Arms outstretched, her white robes trailing on the dusty ground as she knelt in front of armed riot officers, Sister Ann Roza Nu Tawng was prepared to pay the ultimate sacrifice as she pleaded with them not to harm protesters marching on the streets to oppose the Myanmar coup.
In the striking image taken on Monday, pictured above, three officers stand over the 45-year-old nun dispassionately, while two of their colleagues also bend down on their knees, hands clasped in a prayer gesture that offers a glint of mercy.
But a later picture, below, reveals the sister's appeals for restraint were tragically in vain.
Her face, visible for the first time, is contorted with tears and grief as she once more stretches out her arms – this time towards the body of a young man lying face down in the street, blood pooling on the ground from a gunshot wound to the head.
At least two protesters were killed on Monday in Myitkyina, capital city of the northern Kachin state. Eyewitnesses said they were taking part in a rally when police fired stun grenades and tear gas. Several people were then hit by gunfire from buildings nearby.
"I told the police not to beat and shoot the protesters. I begged them many times. But the police said they will need to remove the barricades to stop the protest and that they have to do their duty. They also knelt down to me and say they have to do it," Sister Ann Roza told the Telegraph.
"Then they started to use the tear gas and I started to feel dizzy and struggled to breathe. I saw the man falling down on the street and I went to see him but he passed away. I'm not afraid of losing my life. I just wanted to help people. But the police were so brutal."
The plucky nun has emerged as one of the everyday heroes facing down the ruthless forces of the junta as the world wavers in its response to the February 1 coup. Monday's intervention was not the first time she has risked her life to protect the public.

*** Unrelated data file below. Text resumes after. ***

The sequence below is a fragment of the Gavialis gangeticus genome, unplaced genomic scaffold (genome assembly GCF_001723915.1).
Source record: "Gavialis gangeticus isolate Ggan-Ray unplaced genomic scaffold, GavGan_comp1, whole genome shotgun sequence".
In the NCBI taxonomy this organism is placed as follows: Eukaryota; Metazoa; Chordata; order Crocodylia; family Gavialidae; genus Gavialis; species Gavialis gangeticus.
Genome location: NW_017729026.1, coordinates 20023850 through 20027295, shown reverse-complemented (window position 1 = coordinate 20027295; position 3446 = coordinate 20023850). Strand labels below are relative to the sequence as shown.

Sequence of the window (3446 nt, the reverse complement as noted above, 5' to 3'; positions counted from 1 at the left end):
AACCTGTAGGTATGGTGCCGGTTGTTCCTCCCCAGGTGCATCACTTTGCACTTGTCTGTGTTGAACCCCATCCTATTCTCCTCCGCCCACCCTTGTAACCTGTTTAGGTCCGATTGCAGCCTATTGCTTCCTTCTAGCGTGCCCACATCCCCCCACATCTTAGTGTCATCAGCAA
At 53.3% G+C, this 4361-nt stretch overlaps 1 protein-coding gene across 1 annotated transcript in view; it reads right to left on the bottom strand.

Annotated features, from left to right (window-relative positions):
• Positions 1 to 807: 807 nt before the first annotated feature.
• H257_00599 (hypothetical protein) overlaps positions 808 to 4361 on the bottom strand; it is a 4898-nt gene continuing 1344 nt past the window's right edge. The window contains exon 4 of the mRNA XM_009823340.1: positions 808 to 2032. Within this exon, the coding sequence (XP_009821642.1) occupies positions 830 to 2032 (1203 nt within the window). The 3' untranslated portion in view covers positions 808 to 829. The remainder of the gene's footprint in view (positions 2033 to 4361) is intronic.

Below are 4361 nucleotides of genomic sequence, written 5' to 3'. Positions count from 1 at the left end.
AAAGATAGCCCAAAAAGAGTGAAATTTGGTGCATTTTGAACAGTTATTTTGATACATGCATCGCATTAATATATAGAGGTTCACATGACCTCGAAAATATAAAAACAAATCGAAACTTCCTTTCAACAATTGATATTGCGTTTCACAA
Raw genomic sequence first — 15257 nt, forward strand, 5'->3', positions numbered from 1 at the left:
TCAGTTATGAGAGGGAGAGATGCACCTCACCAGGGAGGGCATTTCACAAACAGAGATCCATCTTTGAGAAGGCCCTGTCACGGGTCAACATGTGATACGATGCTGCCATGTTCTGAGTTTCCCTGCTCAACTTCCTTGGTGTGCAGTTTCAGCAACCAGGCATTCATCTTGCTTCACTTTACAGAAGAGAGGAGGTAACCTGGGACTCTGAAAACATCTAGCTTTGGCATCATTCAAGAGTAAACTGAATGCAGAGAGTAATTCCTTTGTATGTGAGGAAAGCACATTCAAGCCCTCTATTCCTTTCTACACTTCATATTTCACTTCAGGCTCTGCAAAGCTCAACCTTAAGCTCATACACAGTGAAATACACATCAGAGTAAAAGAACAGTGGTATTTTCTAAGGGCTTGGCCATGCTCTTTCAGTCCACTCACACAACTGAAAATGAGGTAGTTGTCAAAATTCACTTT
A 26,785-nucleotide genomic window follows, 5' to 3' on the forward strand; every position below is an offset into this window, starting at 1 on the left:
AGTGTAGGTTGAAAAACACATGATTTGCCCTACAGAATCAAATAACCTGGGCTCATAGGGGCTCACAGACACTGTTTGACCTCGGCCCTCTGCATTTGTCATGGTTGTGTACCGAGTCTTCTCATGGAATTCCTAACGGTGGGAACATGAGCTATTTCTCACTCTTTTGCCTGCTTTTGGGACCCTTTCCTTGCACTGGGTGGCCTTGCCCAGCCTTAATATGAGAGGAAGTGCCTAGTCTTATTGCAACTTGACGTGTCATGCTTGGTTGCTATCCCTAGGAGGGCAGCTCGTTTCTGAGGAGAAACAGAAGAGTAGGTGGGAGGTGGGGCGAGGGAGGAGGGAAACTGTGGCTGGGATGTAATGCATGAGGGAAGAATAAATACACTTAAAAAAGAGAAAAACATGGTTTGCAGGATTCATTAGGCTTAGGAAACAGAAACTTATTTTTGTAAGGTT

On February 28 – one of the bloodiest days of the protests, when 18 people died – she was captured in astonishing footage, below, placing herself in between two police trucks and a row of two dozen officers - visors down and shields drawn - and the unarmed protesters behind her.
According to UCA news, she told the officers: "Just shoot me if you want to," adding that "the protesters have no weapons and they are just showing their desire peacefully."
The image of her tearfully pleading with the security forces not to open fire was widely compared to the iconic image from China's 1989 Tiananmen Square crackdown of a man stopping a column of tanks with his body.
Sister Ann Roza, who works in a clinic, where she has treated the wounded from the "war zone" conditions on the streets, said she was motivated by love for those who had nobody else to protect them.
"Even though I'm a sister, I'm one of the people of Myanmar. I feel the same pain with all the people when I see the brutal crackdown. I feel sad when they feel sad. I always think about how I can help people," she said.
"Whenever I hear the news about protesters being killed by security forces, I cry. I feel empathy for their family."
In the dangerous chaos of February 28, fearless in the face of brute force, she used the most powerful means of resistance available to her.
"I decided to stop them by kneeling down because I believe the power of love will work and God will protect us."